Electric machines: Europe is leading the charge
March 24, 2023
Yanmar Compact Equipment EMEA
The transition from ICE to electric power will not happen overnight, but momentum is building and the EMEA region is leading the way, believes Yanmar CE’s Cédric Durand.
Considering that Yanmar is famous for inventing the small diesel engine in 1933, it may surprise some that the company is at the forefront of trying to replace it. Yanmar Compact Equipment (CE) will start European deliveries this year of its first zero-emissions mini excavator – the SV17e, and all-new V8e compact wheel loader. But this is no contradiction: Yanmar’s founder Yamaoka Magokichi saw the diesel engine as a means to an end – improving society. In those days the small diesel engine transformed the lives of farmers in Japan. Today, with emissions from combustion engines impacting the climate, it is clear that to improve society a new solution is needed. That solution is embracing electric power.
The launch of the SV17e and V8e are important strategic steps in Yanmar CE’s future transformation. Delivering 23.5 kWh and 40kWh battery capacity respectively (and with a 52kWh option), these electric machines are capable, powerful and highly productive – while always meeting the world’s most demanding emissions restrictions.
A new way of working
As good as the SV17e and V8e are, it and the new generation of electric machines are struggling to gain traction. Electric technology is new, and customers are hesitant to make such a big change. The purchase price of electric machines – due to high component prices – is more than comparable ICE machines – and that’s not all. The charging infrastructure is still in its infancy, new machines require a different way of working for customers, and residual values are unknown. But despite the challenges, this industry is going electric – and this shift will happen in Europe first.
“It’s not going to be easy, but by 2050 we plan to be net zero emissions,” says Cédric Durand, Director Product Management EMEA at Yanmar CE. “Not just Yanmar, but also Yanmar customers. We have a roadmap to make that happen – and electrification is at the heart of it.”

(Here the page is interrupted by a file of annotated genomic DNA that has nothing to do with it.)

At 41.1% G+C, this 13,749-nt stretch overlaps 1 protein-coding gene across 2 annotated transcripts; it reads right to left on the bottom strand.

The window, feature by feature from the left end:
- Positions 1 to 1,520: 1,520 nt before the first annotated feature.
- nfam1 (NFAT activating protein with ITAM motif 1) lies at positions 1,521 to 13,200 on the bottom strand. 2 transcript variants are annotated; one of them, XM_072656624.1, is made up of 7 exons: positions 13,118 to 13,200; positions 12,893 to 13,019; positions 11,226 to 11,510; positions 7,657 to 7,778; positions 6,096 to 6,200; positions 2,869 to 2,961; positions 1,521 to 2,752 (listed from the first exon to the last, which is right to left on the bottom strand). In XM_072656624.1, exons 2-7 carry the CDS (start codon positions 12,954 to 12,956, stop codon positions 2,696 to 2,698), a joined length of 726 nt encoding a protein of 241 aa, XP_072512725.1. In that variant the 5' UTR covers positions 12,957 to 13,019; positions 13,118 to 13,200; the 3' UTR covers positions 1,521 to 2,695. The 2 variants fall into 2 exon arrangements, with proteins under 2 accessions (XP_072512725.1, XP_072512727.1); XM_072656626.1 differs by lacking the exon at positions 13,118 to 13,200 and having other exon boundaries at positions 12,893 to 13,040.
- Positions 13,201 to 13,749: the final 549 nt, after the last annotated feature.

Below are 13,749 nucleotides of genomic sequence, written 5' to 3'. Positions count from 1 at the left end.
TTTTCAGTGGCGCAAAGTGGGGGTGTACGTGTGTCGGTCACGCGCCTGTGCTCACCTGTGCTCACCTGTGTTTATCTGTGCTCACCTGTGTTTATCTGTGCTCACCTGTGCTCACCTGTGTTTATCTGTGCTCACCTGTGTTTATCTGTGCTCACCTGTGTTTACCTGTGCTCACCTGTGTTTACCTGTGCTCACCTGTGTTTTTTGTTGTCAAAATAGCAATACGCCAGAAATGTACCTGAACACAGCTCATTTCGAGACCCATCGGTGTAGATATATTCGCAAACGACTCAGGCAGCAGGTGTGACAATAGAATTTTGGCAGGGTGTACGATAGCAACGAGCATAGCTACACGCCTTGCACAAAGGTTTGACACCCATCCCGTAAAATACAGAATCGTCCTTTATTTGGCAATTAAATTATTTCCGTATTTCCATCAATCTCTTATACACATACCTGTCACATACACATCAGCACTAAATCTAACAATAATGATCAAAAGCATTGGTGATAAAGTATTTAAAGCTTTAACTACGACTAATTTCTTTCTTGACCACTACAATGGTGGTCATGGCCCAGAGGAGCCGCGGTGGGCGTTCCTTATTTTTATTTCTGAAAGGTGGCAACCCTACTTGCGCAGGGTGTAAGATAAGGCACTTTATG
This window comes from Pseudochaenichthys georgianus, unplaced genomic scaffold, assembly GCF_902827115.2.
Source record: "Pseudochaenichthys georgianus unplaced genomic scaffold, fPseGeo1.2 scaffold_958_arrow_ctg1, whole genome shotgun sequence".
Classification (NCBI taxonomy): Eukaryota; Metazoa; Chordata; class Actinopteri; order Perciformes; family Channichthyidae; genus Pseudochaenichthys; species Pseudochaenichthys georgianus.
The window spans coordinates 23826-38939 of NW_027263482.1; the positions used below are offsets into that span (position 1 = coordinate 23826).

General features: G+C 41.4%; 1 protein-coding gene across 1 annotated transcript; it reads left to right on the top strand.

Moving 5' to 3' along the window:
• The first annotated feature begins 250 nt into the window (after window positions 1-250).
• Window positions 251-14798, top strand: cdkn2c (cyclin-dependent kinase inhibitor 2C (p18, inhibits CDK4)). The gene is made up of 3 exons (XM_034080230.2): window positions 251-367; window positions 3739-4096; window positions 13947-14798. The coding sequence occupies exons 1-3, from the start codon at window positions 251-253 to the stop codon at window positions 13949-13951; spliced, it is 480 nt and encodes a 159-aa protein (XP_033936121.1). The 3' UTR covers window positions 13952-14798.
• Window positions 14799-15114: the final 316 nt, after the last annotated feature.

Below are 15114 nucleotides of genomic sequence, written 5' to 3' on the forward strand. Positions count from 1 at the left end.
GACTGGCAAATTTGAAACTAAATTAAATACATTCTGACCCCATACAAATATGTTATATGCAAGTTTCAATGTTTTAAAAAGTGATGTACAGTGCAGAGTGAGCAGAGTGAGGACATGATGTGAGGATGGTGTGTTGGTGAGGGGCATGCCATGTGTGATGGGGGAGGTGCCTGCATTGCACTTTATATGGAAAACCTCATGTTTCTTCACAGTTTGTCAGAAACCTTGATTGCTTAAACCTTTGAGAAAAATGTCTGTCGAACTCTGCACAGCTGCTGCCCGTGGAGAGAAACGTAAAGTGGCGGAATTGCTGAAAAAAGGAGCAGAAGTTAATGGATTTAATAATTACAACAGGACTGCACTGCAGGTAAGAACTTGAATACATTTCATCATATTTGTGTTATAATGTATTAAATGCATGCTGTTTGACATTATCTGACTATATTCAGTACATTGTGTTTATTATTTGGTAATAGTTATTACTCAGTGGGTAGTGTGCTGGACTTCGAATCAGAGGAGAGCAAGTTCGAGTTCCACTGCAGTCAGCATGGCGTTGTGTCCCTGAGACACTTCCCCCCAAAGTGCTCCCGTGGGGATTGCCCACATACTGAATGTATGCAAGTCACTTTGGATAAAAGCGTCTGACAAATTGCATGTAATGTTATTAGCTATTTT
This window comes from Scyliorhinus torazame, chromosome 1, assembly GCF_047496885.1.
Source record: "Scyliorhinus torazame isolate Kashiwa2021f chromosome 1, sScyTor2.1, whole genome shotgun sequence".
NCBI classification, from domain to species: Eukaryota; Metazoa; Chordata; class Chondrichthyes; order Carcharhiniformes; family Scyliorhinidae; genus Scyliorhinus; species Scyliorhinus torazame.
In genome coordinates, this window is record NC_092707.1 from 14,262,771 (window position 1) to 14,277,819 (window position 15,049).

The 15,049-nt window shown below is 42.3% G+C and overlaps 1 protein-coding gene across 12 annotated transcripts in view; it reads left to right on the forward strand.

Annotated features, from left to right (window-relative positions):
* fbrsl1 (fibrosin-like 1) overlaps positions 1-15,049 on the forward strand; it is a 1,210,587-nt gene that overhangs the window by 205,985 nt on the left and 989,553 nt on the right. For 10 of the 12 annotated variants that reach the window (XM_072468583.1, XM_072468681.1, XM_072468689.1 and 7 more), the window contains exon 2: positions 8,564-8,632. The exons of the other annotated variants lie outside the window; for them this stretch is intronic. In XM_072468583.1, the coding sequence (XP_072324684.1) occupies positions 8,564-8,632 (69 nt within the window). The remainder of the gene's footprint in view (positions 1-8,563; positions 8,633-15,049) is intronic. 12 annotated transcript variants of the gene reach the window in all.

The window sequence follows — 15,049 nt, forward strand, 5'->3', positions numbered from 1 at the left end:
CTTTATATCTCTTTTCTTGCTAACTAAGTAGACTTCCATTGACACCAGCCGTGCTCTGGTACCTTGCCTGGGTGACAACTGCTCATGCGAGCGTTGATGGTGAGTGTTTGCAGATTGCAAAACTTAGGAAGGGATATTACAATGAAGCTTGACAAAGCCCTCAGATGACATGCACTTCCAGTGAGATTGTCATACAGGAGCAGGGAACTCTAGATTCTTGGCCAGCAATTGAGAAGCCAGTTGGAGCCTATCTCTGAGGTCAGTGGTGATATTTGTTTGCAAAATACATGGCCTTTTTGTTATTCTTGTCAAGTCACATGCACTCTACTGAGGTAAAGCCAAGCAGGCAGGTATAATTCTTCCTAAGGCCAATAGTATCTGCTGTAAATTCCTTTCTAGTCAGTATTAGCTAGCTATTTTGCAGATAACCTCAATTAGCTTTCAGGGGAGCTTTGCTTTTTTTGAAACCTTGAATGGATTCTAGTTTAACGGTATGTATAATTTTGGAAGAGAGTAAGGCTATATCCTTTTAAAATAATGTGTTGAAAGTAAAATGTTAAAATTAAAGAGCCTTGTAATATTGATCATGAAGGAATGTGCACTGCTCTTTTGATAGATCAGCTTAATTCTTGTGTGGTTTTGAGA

Before joining Yanmar three years ago Cédric Durand spent 15 years working for dealers across Europe and in North Africa. He knows customers and is not daunted at the scale of the challenge the industry faces in becoming sustainable. Thankfully, things are starting to move.
Growing interest in Europe
“Customers and countries are becoming interested – and that’s an important first step,” he says. “Large rental companies are dipping their toes in the market, and several big contractors with ESG targets are keen. Scandinavia and the Nordics are leading the field for zero emissions, especially Norway, but these are still small markets. For volumes to really grow – and economies-of-scale to drive down costs – we need a major European economy like Germany, France or the UK to push for electrification. We are not seeing that yet. But when it happens, we believe it will go fast – and we need to have a range of electric machines ready.”
Tougher environmental legislation and ultra-low (and zero) emission zones in urban areas will play a part in accelerating the shift to electric. So too will cost of ownership. It costs far less to charge a machine using electricity than it does to fill one with diesel, and with fewer service parts (oil, oil filter etc), this combination could well mean electric machines have a total cost of ownership that is less than diesel – even with the higher initial purchase price.
Another concern is battery life – how long until they need replacing? “On the products we are launching this year, the lifetime of the batteries will be at least equivalent to the lifetime expected of a diesel machine,” says Durand. “We are also devising ways to reuse those end-of-life batteries so that they contribute to the circular economy.”
Yanmar CE is working closely with its dealers to ensure customers of electric machines get the same excellent service they are accustomed to.
“Putting the sustainability issue to one side, electrification is the right way forward in terms of performance, operator comfort and economy,” continues Durand. “We put customers at the heart of everything we do, and at the very least we are aiming for our first-gen electric machines to be easy to use and have similar performance as our equivalent diesel powered equipment.”
Far from being intimidated at the scale of his task, Cédric Durand is more than up for it. “There hasn’t been a change this big in the last 50 years, he says. “It will involve us all adapting and making compromises, but electrification is going to happen. It’s good for the climate and good for business – it’s an exciting prospect.”
Much has changed in the 111 years since Mr Magokichi set up Yanmar, but the company remains true to its original purpose – to build a sustainable business for both its customers, dealers and society.
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